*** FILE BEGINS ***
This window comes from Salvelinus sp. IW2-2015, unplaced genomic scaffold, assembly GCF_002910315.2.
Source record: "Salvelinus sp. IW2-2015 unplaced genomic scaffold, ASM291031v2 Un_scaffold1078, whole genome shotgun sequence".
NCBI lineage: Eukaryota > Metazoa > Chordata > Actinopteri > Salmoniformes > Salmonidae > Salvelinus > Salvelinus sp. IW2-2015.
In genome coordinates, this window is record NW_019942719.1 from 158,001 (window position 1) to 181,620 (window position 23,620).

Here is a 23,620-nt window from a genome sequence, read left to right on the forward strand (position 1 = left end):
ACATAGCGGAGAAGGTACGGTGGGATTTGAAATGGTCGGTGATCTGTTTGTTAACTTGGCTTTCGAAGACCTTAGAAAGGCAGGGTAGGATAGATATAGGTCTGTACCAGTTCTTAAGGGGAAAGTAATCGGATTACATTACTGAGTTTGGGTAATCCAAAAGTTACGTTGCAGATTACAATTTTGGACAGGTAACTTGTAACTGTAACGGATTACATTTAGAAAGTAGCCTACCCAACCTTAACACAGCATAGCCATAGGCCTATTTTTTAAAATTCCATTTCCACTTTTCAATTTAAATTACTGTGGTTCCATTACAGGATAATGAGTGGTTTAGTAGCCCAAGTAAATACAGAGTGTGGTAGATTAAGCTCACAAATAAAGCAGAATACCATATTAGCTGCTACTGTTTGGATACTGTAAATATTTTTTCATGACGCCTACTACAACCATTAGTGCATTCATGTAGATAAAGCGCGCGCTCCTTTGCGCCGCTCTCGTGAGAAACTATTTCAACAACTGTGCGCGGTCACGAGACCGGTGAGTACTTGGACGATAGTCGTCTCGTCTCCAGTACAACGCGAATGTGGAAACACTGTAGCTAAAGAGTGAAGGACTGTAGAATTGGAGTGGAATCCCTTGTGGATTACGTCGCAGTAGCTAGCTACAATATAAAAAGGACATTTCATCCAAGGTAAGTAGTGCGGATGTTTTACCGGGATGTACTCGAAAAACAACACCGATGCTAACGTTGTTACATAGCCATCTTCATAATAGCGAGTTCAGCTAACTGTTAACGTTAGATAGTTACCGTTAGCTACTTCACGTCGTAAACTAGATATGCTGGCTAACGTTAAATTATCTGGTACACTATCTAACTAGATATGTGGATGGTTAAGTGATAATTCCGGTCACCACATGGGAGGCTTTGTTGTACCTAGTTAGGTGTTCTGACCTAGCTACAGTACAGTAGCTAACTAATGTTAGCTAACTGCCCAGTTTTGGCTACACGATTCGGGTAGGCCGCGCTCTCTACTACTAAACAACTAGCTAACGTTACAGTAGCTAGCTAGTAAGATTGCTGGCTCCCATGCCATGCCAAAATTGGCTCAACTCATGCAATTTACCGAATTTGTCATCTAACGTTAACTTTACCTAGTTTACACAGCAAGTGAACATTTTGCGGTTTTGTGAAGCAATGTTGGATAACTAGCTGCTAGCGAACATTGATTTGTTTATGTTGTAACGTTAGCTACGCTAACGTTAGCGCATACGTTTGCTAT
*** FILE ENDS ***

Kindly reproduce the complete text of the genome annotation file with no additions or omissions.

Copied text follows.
This window comes from Salvelinus sp. IW2-2015, unplaced genomic scaffold, assembly GCF_002910315.2.
Source record: "Salvelinus sp. IW2-2015 unplaced genomic scaffold, ASM291031v2 Un_scaffold1078, whole genome shotgun sequence".
NCBI lineage: Eukaryota > Metazoa > Chordata > Actinopteri > Salmoniformes > Salmonidae > Salvelinus > Salvelinus sp. IW2-2015.
In genome coordinates, this window is record NW_019942719.1 from 158,001 (window position 1) to 181,620 (window position 23,620).

Here is a 23,620-nt window from a genome sequence, read left to right on the forward strand (position 1 = left end):
ACATAGCGGAGAAGGTACGGTGGGATTTGAAATGGTCGGTGATCTGTTTGTTAACTTGGCTTTCGAAGACCTTAGAAAGGCAGGGTAGGATAGATATAGGTCTGTACCAGTTCTTAAGGGGAAAGTAATCGGATTACATTACTGAGTTTGGGTAATCCAAAAGTTACGTTGCAGATTACAATTTTGGACAGGTAACTTGTAACTGTAACGGATTACATTTAGAAAGTAGCCTACCCAACCTTAACACAGCATAGCCATAGGCCTATTTTTTAAAATTCCATTTCCACTTTTCAATTTAAATTACTGTGGTTCCATTACAGGATAATGAGTGGTTTAGTAGCCCAAGTAAATACAGAGTGTGGTAGATTAAGCTCACAAATAAAGCAGAATACCATATTAGCTGCTACTGTTTGGATACTGTAAATATTTTTTCATGACGCCTACTACAACCATTAGTGCATTCATGTAGATAAAGCGCGCGCTCCTTTGCGCCGCTCTCGTGAGAAACTATTTCAACAACTGTGCGCGGTCACGAGACCGGTGAGTACTTGGACGATAGTCGTCTCGTCTCCAGTACAACGCGAATGTGGAAACACTGTAGCTAAAGAGTGAAGGACTGTAGAATTGGAGTGGAATCCCTTGTGGATTACGTCGCAGTAGCTAGCTACAATATAAAAAGGACATTTCATCCAAGGTAAGTAGTGCGGATGTTTTACCGGGATGTACTCGAAAAACAACACCGATGCTAACGTTGTTACATAGCCATCTTCATAATAGCGAGTTCAGCTAACTGTTAACGTTAGATAGTTACCGTTAGCTACTTCACGTCGTAAACTAGATATGCTGGCTAACGTTAAATTATCTGGTACACTATCTAACTAGATATGTGGATGGTTAAGTGATAATTCCGGTCACCACATGGGAGGCTTTGTTGTACCTAGTTAGGTGTTCTGACCTAGCTACAGTACAGTAGCTAACTAATGTTAGCTAACTGCCCAGTTTTGGCTACACGATTCGGGTAGGCCGCGCTCTCTACTACTAAACAACTAGCTAACGTTACAGTAGCTAGCTAGTAAGATTGCTGGCTCCCATGCCATGCCAAAATTGGCTCAACTCATGCAATTTACCGAATTTGTCATCTAACGTTAACTTTACCTAGTTTACACAGCAAGTGAACATTTTGCGGTTTTGTGAAGCAATGTTGGATAACTAGCTGCTAGCGAACATTGATTTGTTTATGTTGTAACGTTAGCTACGCTAACGTTAGCGCATACGTTTGCTAT